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Martian Microphone Will Fly Again.
April 3, 2001
Astronomers Spot Most Distant Supernova
NASA Prepares for the Next Robot Probe to Mars
Martian Microphone Will Fly Again
ASTRONOMERS SPOT MOST DISTANT SUPERNOVA
Using the Hubble Space Telescope, Astronomers have discovered a supernova that exploded 10 billion years ago - the most distant every discovered. The discovery of supernova 1997ff also helps to reinforce the theory that the Universe's expansion is actually speeding up. Analysis of light from the supernova confirms that expansion of the early universe first slowed, and then accelerated as the repulsive force of "dark energy" overcame the effects of gravity.
Swinburne University - a short Internet course on "Searching for extrasolar planets and Extraterrestrial Life".
NASA PREPARES FOR THE NEXT ROBOT PROBE TO MARS
After two failed missions in the last 18 months, NASA is just about ready to try its luck again with the Red Planet. The new orbiter, Mars Odyssey, is currently on the pad at Cape Canaveral, and if all goes well, it will launch Friday on board a Delta 2 rocket, on track to reach Mars in October, and begin scientific observation of the planet in January 2002. Once in orbit, the spacecraft determine what chemical elements and minerals make up the Martian surface and whether any shallow buried ice exists.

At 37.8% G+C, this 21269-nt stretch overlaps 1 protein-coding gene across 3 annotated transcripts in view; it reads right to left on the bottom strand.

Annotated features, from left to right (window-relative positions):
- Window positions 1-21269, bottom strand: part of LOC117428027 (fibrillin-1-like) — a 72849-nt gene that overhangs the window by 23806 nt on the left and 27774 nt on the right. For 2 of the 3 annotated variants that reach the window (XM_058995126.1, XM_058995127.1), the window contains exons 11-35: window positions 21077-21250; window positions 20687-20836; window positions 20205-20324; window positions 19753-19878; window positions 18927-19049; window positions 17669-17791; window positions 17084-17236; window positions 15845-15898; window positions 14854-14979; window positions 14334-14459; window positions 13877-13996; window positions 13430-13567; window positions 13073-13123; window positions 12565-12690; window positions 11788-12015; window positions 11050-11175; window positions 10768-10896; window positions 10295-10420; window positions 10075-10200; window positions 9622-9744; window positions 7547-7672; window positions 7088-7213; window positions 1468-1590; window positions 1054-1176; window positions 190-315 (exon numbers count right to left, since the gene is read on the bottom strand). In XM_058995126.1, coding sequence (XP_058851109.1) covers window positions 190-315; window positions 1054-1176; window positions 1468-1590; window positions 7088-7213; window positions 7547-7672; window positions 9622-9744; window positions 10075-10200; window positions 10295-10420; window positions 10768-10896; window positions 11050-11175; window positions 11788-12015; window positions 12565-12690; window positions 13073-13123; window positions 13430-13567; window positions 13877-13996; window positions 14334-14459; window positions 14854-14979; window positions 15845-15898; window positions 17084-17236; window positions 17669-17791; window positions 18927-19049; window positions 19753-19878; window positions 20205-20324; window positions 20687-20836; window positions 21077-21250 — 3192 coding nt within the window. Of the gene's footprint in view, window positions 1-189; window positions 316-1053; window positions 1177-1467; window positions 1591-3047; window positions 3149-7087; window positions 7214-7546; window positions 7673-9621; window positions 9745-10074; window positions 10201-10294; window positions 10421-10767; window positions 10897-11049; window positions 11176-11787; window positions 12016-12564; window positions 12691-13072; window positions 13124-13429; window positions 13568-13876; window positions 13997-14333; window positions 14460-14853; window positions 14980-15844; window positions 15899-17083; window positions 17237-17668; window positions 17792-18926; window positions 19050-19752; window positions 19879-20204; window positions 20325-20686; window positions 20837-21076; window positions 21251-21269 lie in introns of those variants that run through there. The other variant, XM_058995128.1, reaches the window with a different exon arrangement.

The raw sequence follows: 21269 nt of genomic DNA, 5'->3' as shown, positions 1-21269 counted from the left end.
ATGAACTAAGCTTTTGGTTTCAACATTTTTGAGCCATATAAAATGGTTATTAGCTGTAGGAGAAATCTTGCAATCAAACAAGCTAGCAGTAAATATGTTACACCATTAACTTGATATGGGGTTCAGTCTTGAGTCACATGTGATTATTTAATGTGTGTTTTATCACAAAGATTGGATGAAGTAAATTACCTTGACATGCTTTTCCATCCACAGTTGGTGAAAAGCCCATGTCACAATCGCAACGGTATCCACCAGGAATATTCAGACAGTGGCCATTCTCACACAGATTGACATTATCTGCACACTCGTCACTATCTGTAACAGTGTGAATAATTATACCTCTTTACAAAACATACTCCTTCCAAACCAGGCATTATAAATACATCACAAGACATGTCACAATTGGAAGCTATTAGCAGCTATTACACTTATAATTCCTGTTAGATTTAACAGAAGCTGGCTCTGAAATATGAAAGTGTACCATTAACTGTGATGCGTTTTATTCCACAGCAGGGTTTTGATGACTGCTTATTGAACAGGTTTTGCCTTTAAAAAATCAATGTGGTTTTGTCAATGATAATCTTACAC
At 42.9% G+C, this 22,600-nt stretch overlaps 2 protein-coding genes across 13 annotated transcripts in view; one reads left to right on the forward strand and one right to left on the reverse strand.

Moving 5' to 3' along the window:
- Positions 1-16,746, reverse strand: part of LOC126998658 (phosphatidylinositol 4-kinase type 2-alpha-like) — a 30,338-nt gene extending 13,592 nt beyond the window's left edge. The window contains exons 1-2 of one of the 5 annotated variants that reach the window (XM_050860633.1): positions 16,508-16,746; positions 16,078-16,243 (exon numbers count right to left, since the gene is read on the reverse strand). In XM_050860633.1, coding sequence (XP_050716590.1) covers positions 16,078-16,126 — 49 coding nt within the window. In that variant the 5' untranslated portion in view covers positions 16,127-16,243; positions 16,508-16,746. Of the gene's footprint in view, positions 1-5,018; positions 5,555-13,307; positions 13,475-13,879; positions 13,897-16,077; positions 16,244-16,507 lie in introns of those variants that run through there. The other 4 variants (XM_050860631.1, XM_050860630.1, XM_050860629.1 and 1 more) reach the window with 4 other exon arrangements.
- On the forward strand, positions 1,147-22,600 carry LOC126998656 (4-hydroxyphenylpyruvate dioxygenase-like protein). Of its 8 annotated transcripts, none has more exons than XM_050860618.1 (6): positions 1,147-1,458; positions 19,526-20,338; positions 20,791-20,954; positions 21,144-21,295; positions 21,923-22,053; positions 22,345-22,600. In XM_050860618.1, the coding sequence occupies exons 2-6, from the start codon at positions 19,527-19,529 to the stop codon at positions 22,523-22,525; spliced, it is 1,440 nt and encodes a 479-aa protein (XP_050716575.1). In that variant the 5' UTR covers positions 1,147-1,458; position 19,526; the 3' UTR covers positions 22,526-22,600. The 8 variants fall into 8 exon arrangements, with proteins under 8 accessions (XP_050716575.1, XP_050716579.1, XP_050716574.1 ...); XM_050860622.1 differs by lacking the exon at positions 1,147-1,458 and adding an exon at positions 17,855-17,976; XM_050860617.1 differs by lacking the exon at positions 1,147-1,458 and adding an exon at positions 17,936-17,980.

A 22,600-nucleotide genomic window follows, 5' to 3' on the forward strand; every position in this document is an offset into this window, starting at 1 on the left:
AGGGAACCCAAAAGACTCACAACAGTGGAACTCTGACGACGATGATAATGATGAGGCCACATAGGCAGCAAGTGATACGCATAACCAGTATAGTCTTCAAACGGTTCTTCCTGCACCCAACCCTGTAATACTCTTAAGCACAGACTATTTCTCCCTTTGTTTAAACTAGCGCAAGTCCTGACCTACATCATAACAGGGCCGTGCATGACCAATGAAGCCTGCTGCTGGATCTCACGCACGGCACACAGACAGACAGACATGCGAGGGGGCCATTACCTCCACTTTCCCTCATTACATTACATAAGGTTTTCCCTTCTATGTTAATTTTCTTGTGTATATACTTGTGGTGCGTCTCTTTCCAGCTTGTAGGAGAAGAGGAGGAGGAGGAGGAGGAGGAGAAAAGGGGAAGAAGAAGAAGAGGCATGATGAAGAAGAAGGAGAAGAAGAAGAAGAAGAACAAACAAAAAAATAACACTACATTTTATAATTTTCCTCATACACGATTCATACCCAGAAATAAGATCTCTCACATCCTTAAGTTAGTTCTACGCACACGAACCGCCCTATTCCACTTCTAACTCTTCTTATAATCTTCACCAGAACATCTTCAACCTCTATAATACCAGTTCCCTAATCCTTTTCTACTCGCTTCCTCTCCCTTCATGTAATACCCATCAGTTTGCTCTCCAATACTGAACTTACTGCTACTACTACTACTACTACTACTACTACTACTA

Countdown Creations - We have an extensive line of printed and embroidered NASA apparel.
MARTIAN MICROPHONE WILL FLY AGAIN
When the Mars Polar Lander went missing in 1999, the Planetary Society's Martian microphone - designed to hear what it sounds like on Mars - went missing too. Fortunately, the Society has found another ride to Mars, this time on board a French spacecraft, which is scheduled for launch in 2007. The microphone was designed by the University of California, Berkeley, and should pick up any sounds on Mars, including wind, shifting sand, and the machinery of the spacecraft itself.
For More Information About Mars Visit Our Topics Section
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